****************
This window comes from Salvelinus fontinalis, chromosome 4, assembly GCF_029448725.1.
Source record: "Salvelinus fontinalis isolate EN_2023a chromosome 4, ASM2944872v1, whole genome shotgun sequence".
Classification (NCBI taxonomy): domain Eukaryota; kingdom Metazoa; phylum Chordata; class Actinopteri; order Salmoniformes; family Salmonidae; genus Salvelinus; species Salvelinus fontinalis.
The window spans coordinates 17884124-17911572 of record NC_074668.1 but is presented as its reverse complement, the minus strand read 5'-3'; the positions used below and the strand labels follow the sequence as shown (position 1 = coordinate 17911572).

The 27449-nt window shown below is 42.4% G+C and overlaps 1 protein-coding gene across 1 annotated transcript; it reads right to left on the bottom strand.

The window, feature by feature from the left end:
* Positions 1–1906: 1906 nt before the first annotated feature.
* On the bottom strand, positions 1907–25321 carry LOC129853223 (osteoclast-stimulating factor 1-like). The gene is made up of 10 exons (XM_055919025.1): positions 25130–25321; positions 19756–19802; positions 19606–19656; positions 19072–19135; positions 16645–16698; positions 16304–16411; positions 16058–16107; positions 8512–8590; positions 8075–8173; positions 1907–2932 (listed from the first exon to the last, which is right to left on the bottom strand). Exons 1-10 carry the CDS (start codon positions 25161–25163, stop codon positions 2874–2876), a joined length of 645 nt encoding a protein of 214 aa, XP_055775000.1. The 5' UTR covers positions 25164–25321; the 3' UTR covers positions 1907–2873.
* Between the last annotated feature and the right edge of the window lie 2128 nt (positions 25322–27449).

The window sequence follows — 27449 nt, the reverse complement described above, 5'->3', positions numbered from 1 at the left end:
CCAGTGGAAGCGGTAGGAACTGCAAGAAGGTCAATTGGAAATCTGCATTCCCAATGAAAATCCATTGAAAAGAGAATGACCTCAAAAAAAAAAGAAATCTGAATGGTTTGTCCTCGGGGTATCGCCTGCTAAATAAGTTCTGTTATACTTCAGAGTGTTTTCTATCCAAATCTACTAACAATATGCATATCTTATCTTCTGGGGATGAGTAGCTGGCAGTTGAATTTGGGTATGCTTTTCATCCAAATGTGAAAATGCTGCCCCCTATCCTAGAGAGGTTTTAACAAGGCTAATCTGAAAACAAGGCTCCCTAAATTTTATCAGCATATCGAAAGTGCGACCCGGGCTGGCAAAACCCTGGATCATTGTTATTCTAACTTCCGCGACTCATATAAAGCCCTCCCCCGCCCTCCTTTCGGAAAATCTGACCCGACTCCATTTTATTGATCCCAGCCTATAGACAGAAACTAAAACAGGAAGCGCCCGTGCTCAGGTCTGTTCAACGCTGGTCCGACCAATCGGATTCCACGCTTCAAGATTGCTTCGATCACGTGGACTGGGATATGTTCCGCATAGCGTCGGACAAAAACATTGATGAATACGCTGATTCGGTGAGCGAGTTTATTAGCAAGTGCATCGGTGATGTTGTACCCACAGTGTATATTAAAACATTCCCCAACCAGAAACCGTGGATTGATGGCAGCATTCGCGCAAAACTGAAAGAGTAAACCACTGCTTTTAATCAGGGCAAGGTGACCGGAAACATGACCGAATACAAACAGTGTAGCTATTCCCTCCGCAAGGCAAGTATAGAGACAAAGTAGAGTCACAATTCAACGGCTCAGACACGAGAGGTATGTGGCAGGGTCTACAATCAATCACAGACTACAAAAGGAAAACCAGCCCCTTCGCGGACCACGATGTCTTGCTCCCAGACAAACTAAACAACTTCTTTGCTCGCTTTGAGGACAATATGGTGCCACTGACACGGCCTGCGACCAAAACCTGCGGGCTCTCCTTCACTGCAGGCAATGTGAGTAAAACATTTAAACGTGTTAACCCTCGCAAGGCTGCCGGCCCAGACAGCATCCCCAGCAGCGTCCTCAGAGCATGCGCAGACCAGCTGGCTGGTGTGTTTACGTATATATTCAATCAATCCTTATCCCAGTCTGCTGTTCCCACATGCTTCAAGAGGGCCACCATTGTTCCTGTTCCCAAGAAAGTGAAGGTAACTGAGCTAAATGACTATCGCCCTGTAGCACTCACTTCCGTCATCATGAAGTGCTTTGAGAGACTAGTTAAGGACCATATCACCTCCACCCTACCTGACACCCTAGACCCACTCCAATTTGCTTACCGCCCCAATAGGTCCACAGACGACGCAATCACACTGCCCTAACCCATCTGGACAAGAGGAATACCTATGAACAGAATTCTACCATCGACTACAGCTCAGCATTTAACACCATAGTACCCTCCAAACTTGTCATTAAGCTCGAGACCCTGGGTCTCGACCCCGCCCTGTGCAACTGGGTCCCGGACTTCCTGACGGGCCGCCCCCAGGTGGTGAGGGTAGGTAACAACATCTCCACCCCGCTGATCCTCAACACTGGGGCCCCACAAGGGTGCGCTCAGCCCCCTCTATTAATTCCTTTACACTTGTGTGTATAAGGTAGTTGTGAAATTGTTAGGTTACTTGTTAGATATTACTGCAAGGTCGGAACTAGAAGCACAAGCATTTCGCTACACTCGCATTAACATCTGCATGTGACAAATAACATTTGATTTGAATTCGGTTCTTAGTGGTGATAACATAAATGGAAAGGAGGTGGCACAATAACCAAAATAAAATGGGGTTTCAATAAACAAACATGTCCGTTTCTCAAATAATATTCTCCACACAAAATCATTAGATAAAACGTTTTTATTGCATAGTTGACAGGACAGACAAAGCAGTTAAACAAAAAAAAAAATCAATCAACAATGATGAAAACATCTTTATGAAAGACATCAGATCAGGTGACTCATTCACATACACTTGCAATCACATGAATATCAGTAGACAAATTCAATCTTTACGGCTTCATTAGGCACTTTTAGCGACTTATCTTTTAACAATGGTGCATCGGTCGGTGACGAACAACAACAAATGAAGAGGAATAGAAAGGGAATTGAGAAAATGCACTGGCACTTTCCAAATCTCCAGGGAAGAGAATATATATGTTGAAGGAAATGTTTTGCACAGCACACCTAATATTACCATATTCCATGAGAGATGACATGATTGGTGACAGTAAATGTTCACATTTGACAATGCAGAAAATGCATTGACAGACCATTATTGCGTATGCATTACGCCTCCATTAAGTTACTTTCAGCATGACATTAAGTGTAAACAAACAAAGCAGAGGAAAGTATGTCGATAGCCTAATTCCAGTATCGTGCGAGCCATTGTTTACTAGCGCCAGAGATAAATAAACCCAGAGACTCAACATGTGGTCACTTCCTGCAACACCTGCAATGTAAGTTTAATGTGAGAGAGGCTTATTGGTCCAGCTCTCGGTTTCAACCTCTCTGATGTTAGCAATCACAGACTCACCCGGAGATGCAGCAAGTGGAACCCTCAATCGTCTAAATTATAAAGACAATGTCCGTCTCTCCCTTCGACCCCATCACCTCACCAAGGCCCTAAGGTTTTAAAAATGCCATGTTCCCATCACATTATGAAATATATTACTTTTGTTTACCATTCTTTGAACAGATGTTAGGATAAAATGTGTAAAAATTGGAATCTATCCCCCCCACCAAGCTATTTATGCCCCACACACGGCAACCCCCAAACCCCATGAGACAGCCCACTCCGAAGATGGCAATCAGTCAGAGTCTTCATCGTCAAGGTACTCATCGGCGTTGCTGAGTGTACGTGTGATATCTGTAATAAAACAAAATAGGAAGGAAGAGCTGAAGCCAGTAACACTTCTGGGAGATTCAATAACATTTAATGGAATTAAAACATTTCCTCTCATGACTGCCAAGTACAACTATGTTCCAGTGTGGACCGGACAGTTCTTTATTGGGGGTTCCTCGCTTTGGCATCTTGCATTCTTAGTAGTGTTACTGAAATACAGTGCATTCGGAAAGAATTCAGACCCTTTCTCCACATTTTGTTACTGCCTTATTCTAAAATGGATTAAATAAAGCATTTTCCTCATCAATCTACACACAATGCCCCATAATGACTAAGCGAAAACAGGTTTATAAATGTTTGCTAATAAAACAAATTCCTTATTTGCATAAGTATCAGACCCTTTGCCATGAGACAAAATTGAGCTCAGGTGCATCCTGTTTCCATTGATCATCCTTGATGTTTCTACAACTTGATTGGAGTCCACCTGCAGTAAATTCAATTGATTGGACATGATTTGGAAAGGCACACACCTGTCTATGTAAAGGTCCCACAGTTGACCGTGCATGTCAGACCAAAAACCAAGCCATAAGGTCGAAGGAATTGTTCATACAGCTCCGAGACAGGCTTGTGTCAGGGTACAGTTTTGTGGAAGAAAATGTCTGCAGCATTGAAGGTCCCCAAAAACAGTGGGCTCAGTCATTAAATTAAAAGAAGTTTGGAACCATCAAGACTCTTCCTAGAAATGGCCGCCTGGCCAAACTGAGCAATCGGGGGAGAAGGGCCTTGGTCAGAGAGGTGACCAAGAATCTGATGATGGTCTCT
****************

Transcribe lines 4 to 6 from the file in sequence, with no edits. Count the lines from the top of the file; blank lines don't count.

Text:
The window spans coordinates 17884124-17911572 of record NC_074668.1 but is presented as its reverse complement, the minus strand read 5'-3'; the positions used below and the strand labels follow the sequence as shown (position 1 = coordinate 17911572).

The 27449-nt window shown below is 42.4% G+C and overlaps 1 protein-coding gene across 1 annotated transcript; it reads right to left on the bottom strand.

The window, feature by feature from the left end: